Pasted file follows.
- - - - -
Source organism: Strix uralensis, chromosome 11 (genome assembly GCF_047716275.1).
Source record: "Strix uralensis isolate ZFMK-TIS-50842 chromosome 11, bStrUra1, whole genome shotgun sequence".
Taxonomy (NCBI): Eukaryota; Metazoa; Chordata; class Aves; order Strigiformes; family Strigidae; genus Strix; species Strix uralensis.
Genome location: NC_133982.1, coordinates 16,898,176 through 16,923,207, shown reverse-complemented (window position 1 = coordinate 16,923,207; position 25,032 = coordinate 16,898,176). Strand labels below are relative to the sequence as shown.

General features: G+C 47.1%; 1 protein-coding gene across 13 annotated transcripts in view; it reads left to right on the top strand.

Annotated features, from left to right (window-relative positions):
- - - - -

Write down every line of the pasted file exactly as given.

Source organism: Strix uralensis, chromosome 11 (genome assembly GCF_047716275.1).
Source record: "Strix uralensis isolate ZFMK-TIS-50842 chromosome 11, bStrUra1, whole genome shotgun sequence".
Taxonomy (NCBI): Eukaryota; Metazoa; Chordata; class Aves; order Strigiformes; family Strigidae; genus Strix; species Strix uralensis.
Genome location: NC_133982.1, coordinates 16,898,176 through 16,923,207, shown reverse-complemented (window position 1 = coordinate 16,923,207; position 25,032 = coordinate 16,898,176). Strand labels below are relative to the sequence as shown.

General features: G+C 47.1%; 1 protein-coding gene across 13 annotated transcripts in view; it reads left to right on the top strand.

Annotated features, from left to right (window-relative positions):